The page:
Above-ground nuclear weapons tests were mostly this, especially later on. After a point, they weren't testing to see if it worked, or what it could do, they were just bl0wing stuff up for the sake of blowing stuff up. The higher-ups usually justified it as intimidating the filthy communists/capitalist pigs.
Tsar Bomba being a 50 megaton atomic bomb that the Russians let off during the Cold War, the largest ever tested. Could have been 100 megatons on paper, but the Russians were concerned about fallout and the fact that the plane dropping it wouldn't had escaped the blast radius even with parachute retardation, so it was scaled down for the one that was made and detonated. note : Most early air dropped atomic weapons had parachutes so that the drop plane could get out of the blast zone of the weapo. Since this effected the aim of the bomb a lot and generally let them drift off target, the bombs had to have massive yields to ensure that even being off target by a few miles wouldn't matter too much due to the massive blast radius. The invention of ICBMs and reasonably accurate delivery of warheads allowed for nuke yields to scale back to less overkill
Ultimate example: The Big Bang!
Properly described, the Big Bang wasn't really an explosion at all, but more like a balloon swelling up at a steady rate. The phrase "Big Bang" was concocted by an advocate of the rival "steady state" cosmological theory, and was intended to poke fun at the notion that the universe arose from a single point's expansion. But the idea of all creation bursting forth from the mother-of-all-Bangs was so captivating that this trope supplanted the swelling-balloon image in popular culture.
BLEVEs, Boiling Liquid Expanding Vapor Explosions, sometimes backronymed as 'Blast Levelling Everything Very Effectively'. Essentially caused when liquid reaches its boiling point and builds pressure inside the containing vessel until it explodes.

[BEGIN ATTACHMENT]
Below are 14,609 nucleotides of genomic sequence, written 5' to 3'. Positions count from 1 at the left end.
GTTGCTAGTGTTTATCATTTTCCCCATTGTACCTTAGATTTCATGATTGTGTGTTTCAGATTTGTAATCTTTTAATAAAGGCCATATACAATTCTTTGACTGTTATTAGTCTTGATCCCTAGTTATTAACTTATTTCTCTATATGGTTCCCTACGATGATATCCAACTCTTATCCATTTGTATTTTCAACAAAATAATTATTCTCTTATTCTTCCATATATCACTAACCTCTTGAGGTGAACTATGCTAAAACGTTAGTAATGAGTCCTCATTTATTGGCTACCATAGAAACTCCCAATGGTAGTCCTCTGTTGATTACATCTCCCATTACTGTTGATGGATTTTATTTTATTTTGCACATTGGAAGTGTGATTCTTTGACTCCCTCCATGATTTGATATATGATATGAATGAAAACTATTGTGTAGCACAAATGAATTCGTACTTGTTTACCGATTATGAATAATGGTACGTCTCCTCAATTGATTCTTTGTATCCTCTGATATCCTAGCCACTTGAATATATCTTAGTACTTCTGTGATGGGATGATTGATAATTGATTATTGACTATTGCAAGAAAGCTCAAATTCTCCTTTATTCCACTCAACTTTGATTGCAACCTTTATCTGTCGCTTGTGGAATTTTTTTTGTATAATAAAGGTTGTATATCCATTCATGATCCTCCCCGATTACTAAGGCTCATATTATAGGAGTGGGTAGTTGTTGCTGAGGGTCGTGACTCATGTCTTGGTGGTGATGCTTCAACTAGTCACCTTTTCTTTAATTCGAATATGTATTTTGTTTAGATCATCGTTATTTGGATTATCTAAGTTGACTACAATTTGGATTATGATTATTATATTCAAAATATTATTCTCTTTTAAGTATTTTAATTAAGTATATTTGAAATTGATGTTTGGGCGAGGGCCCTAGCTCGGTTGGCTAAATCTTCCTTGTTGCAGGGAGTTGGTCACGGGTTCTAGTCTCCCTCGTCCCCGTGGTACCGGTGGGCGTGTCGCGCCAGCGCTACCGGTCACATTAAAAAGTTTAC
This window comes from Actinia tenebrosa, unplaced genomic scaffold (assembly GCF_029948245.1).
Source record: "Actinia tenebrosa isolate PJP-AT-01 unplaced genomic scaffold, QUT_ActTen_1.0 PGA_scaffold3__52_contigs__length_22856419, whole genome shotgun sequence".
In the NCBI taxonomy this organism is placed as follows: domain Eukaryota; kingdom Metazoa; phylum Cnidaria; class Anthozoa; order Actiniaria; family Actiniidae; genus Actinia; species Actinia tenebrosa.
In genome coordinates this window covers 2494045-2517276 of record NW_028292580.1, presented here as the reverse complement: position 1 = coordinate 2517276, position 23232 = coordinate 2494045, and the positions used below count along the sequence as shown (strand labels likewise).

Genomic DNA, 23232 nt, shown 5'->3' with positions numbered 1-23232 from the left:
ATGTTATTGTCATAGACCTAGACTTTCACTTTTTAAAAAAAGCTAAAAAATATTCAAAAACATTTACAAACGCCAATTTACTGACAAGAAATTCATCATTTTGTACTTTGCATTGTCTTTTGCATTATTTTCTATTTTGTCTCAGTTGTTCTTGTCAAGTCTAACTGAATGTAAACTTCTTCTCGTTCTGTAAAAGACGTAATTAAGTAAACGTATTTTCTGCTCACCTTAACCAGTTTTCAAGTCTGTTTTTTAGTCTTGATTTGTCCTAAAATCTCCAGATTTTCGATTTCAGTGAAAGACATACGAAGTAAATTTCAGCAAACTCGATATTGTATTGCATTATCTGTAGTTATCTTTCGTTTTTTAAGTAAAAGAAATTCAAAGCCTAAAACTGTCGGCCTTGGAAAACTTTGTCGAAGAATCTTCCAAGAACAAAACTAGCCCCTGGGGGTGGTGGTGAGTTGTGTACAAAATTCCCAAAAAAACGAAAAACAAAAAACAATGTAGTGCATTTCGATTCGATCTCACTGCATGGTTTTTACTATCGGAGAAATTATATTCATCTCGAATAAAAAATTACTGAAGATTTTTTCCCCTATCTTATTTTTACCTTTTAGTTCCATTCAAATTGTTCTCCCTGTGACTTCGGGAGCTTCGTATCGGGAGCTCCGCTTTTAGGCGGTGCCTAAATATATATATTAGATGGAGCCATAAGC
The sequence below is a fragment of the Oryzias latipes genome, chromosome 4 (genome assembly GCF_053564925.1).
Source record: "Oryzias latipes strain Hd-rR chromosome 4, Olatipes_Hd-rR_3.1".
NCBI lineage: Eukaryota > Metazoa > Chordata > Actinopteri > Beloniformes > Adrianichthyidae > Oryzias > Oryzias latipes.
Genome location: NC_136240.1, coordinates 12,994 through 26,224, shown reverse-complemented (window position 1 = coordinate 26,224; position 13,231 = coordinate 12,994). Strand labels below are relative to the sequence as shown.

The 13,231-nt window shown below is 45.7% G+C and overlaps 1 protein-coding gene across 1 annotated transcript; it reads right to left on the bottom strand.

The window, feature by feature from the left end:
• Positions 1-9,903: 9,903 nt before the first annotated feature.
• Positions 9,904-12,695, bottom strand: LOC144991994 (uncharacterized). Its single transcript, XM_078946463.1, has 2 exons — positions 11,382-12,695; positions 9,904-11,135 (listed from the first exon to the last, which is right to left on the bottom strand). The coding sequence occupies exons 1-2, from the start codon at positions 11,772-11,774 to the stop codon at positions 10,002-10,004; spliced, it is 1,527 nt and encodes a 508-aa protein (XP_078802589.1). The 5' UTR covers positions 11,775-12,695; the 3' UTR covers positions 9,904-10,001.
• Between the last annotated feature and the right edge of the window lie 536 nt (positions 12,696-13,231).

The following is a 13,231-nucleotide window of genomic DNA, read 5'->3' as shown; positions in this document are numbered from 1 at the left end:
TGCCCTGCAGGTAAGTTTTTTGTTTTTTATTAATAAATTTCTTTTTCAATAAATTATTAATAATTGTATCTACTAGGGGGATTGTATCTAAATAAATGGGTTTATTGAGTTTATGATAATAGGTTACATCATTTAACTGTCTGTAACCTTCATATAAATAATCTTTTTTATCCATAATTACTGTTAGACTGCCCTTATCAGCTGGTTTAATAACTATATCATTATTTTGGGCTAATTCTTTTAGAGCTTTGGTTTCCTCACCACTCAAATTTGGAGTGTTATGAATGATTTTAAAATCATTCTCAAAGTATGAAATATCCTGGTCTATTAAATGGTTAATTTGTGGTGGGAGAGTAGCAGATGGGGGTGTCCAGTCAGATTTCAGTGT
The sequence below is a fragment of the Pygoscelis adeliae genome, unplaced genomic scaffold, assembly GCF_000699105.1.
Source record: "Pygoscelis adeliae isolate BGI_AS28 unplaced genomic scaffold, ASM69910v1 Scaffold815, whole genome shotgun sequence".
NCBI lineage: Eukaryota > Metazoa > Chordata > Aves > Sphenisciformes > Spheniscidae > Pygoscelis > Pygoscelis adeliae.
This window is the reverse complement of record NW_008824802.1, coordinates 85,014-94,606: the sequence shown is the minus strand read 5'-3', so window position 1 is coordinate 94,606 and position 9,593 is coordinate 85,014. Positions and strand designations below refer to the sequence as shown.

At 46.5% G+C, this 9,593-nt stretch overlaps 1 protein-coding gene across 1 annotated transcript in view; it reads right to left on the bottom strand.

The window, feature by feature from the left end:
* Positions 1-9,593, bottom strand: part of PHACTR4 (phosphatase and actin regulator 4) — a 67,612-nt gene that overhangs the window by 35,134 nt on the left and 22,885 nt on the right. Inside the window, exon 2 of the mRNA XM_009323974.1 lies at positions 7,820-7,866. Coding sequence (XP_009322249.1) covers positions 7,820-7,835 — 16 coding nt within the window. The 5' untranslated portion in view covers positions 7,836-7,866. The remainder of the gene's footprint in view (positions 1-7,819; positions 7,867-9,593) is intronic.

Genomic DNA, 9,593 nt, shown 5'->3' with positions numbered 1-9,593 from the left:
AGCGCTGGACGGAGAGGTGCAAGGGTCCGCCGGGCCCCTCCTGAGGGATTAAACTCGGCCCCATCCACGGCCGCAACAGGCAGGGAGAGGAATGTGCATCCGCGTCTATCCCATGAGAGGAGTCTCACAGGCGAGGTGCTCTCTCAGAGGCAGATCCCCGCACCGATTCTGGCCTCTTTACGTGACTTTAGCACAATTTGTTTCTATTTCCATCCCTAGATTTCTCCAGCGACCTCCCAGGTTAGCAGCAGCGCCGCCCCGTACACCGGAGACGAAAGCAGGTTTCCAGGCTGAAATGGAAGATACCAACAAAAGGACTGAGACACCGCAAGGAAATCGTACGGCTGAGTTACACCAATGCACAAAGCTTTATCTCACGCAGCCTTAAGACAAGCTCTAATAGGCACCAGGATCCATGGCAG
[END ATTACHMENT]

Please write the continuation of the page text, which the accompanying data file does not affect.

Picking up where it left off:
Grain elevator dust explosion, triggered by sparks from seized bearing.
The Halifax Explosion earns the distinction of being the most devastating accidental, non-nuclear explosion in history, leveling an entire neighborhood and was powerful enough to generate a deadly tsunami.
Before the term went to describe the use of anti-personnel and anti-vehicle explosive devices, mine warfare was the practice of digging a gallery under an enemy fortification or trench line, make a chamber, fill it with explosive and blow up the whole thing. This kind of mine warfare reached the apex on the Italian front of World War I, where the Italians and the Austro-Hungarians, having to deal with otherwise unconquerable positions on the top of mountains, started blowing them up this way, ultimately resulting in the 34th explosion literally blowing up the top of an Italian-held mountain and making both sides stop before things got really out of hands-especially as the Italians were putting together a bigger bomb when they stopped.
The largest deliberate artificial non-nuclear explosions were the "Minor Scale" and "Misty Picture" ordnance tests, conducted by the United States government to gather data and test the resilience of military hardware against the sorts of blast and heat effects that could be caused by nuclear attacks.
In his book Project Orion, George Dyson says of his father who worked on Project Orion, Freeman Dyson, that physicists love explosions. He shares an anecdote about how when he was cooking breakfast on a gas oven, he accidentally turned the gas valve up too high, causing a flash of flame to burst out as his father was entering the room. Freeman's reaction was to say, "Oh good, an explosion!"
The largest artificial non-nuclear explosion in history was created by a Soviet N1 rocket, the launch vehicle for their equivalent of the Apollo Program. During its second launch, a fuel pump ingested a loose bolt and exploded inside the rocket. This set off a chain reaction that caused the rocket's engines to shut down, dropping it back onto the launchpad. The entire vehicle blew up on impact, destroying the launch tower along with it. The Soviets never did get an N1 into orbit.
Watch any documentary about the early days of NASA and you'll probably see a montage of several Vanguard and Atlas rockets blowing up, usually right after they're launched (fortunately, these were unmanned test flights). Reporters jokingly referred to such rockets as "Kaputnik" or "Stayputnik," plays on the Russian satellite Sputnik.